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What happens when millions of children stop going to school?

What happens when millions of children stop going to school?

Lockdown effects on children in school

The Coronavirus pandemic and subsequent global lockdown has been a completely life-changing event for pretty much everyone on the planet. For some people, it has been impossibly sad. At the time of writing, the death toll in the UK is at over 41,000 people and it will only increase.

For some people, it has been an inconvenience or a frustration: it’s been harder to buy certain products, they’ve not seen their partner as much as they would usually. For some people it has been an opportunity: lockdown gave them a chance to learn something or to make something or to quit something. Every person’s experience in life and during this pandemic is personal, individual, original and complex, but there is one group of people in particular for whom the pandemic has been life-changing in a very specific way.

Across the entire world, children were taken out of an institution that not only teaches them in terms of academic knowledge, but also in terms of social skills, communication skills and personal independence and responsibility. The implication here is that there will be a consequence for the months of missed school, but only time will tell what that might be.

Chalkboard in school

My personal hope is that the consequence will be that we rethink the system of assessment in this country: this summer’s exam results have demonstrated how completely farcical the process of examination is, and that it’s a useless means for arbitrary labelling essentially… But then again, the government doesn’t exactly have a flawless track record for making sensible and logical decisions.

Another point of view that I have been mulling over is that on a very much single-minded and superficial level, these many children being taken out of school has actually been a brilliant opportunity for them to build relationships with their families, to learn to clean and cook and garden and to read for fun, watch films and be creative. However, we all know how rose-tinted that viewpoint is and for many many children, being locked down and taken out of an institution that is constructed from boundaries and routine was actually a hugely frightening and damaging experience.

Besides that, even if home life is safe and warm and cosy, many families relied on the benefits available at school: free school meals, books in libraries and childcare. The impact of missed school is not only educational, it’s emotional and nutritional and spiritual. Now that schools have been back for a few weeks, in many places classes are nearly back to normal.

Family cooking together

Sure, there is lots of mask-wearing and teachers can’t move around the classroom. Sure, in some schools whole year groups have been locked down due to confirmed Covid cases and children are kept in one classroom all day, not allowed to move through the corridors. But the general system of schooling is at work, and life is beginning to return to normal. GCSE texts are being dusted off, kids are being put in detention for having painted nails and wearing trainers at school and mysteriously, across the country, girls’ periods are syncing up to their timetables to coincidentally appear just in time to get out of P.E. lessons.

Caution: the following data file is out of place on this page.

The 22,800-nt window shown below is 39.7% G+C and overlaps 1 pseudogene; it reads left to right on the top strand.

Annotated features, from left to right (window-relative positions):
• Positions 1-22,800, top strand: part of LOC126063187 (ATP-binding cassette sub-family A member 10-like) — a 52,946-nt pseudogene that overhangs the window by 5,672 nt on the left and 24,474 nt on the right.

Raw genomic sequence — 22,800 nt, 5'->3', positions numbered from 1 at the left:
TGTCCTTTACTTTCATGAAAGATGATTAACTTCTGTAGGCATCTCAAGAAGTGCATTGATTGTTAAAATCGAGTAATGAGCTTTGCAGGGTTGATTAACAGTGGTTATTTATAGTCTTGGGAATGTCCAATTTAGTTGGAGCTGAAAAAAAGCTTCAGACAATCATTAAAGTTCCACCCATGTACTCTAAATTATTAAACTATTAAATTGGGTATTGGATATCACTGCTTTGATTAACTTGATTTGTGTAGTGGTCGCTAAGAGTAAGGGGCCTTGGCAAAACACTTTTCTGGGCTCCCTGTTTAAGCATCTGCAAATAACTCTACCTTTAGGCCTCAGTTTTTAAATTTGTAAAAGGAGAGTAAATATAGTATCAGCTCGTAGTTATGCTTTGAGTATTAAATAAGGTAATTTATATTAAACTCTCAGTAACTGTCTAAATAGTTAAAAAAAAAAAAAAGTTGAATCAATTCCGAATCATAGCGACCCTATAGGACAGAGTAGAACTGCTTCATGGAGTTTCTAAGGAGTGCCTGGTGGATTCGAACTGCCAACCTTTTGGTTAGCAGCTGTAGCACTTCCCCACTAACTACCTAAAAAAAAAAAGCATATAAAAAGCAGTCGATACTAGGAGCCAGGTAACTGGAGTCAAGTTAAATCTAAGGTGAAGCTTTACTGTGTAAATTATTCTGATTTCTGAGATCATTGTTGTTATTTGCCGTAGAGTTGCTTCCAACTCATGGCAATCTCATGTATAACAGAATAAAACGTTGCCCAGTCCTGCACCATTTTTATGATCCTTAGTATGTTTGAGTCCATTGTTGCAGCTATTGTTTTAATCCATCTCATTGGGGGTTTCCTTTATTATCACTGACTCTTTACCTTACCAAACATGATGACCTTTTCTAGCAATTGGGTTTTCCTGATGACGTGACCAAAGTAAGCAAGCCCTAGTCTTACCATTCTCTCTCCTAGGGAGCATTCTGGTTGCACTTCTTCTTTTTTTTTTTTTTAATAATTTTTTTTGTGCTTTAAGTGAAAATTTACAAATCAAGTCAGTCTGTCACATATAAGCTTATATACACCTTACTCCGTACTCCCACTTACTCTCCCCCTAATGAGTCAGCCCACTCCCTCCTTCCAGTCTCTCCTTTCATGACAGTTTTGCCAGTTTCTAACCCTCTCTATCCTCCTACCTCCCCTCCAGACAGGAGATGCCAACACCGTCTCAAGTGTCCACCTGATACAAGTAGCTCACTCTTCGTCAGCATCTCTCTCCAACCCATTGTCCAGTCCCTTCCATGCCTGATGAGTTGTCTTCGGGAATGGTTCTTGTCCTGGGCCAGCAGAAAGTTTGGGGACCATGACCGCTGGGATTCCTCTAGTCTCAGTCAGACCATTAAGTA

At this early point, it doesn’t seem like the kids have been impacted too badly academically by lockdown, especially since there have been such brilliantly thorough measures put in place by schools such as teams lessons and Zoom lessons and varied and diverse reading lists. GCSE and A-Level exam boards are altering their expectations to account for the loss of learning time, which will provide a more equable situation for the classes in school now.

And so my thoughts are that in terms of academic and intellectual progression, the children who had to leave school don’t seem to be impacted too severely- after all, they’re all in the same proverbial boat, and the world will have no choice but to adapt to their needs and abilities moving forward. Where they might find themselves having a trickier time is in terms of regaining lost confidence, and developing emotional and communicative resilience. On the other hand, everything might be absolutely fine: the world is a different place now, and the children of lockdown will run it one day.

All we can do now is live life to the best of our ability in a current and post covid world, and we will nationally, internationally, collectively, have to adapt to the challenges and changes that occur moving forward. Worrying about the kids who were taken out of school is useless because it’s already happened, and considering how little much of the British education system seems to set its pupils up for life in the future, the fact that swathes of British children have missed elements of the curriculum is not necessarily in and of itself a problem.

I hope that the pupils who got their results this summer and are moving on to the next thing now feel prepared for their futures, but then again, I know I wasn’t prepared for anything after my exams at school. What happens when millions of children are taken out of school is that they just have a different childhood than might have been planned for them, but that doesn’t mean it’s a bad thing.

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